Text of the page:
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Is China's pollution behind our harsh winters?

(NPR) It’s March. It’s freezing. And there’s half a foot of snow on the ground. When is this winter going to end?

Many scientists think that climate change might be one cause of this year’s snowpocalypse in Boston and bitter cold snaps in New York and Washington.

But physicists at NASA’s Jet Propulsion Laboratory have been looking into another culprit: air pollution in China and India.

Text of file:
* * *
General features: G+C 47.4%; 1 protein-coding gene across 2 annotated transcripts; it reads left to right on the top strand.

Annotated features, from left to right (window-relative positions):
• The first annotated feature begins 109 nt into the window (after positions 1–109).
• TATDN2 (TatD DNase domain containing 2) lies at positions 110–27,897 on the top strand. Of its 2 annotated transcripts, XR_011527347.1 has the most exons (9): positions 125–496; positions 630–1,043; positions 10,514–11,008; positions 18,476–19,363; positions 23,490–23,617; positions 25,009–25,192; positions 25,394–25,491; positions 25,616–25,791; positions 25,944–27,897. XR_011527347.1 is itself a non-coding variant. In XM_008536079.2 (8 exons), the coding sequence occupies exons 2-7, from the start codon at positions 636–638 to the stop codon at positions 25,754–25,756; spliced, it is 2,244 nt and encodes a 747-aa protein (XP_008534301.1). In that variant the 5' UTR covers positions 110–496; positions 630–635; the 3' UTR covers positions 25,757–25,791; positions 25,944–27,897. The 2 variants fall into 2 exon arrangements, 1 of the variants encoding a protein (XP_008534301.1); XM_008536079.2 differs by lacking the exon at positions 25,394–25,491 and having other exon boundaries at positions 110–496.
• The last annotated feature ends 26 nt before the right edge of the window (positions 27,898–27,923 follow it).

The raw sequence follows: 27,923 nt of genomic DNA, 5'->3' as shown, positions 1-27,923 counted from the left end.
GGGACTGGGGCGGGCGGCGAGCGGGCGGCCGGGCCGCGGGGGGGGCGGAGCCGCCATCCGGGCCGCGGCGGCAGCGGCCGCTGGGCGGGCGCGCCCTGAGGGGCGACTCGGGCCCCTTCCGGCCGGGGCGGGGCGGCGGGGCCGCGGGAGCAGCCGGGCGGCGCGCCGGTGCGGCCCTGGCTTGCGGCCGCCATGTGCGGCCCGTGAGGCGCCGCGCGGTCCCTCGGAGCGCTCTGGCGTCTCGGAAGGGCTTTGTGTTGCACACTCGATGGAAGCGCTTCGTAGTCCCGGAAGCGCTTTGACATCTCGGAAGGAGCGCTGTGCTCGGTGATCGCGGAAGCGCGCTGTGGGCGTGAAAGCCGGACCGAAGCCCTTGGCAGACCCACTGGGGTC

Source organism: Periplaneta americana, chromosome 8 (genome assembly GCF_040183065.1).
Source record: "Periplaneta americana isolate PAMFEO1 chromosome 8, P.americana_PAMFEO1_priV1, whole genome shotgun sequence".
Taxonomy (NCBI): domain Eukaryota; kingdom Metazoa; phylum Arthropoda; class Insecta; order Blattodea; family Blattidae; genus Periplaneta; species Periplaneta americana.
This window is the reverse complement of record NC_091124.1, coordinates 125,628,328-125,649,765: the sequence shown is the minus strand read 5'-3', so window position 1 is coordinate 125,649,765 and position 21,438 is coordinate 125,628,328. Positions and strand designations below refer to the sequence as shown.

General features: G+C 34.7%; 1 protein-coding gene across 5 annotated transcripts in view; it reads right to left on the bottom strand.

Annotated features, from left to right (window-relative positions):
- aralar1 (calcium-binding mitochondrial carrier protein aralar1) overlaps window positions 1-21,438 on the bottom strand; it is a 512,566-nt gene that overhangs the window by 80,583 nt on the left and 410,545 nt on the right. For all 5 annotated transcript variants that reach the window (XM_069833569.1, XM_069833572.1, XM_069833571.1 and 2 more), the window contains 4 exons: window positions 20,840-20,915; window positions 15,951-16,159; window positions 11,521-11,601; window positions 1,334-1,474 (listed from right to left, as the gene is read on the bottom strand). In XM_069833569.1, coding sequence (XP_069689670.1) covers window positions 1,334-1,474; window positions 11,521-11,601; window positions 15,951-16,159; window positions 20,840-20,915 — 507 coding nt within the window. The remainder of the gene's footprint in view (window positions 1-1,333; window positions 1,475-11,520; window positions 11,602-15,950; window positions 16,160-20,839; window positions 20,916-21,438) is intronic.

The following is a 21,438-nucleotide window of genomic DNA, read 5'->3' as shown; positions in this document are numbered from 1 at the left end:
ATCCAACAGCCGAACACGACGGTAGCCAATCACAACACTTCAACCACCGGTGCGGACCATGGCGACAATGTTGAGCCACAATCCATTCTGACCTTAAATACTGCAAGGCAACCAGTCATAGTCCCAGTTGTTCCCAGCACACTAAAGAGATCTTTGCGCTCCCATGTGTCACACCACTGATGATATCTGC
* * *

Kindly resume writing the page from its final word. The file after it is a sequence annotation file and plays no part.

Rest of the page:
“Over the past 30 years or so, man-made emission centers have shifted from traditional industrialized countries to fast, developing countries in Asia,” physicist Jonathan Jiang writes in an email.

So what does a bunch of extra pollution from Asia do to clouds over the Pacific? It makes them bigger and heavier with more precipitation, Jiang and his colleagues reported last year.

“Atmospheric particles can serve as cloud nuclei and foster cloud formation,” Jiang writes. The particles give water vapor something on which to condense.

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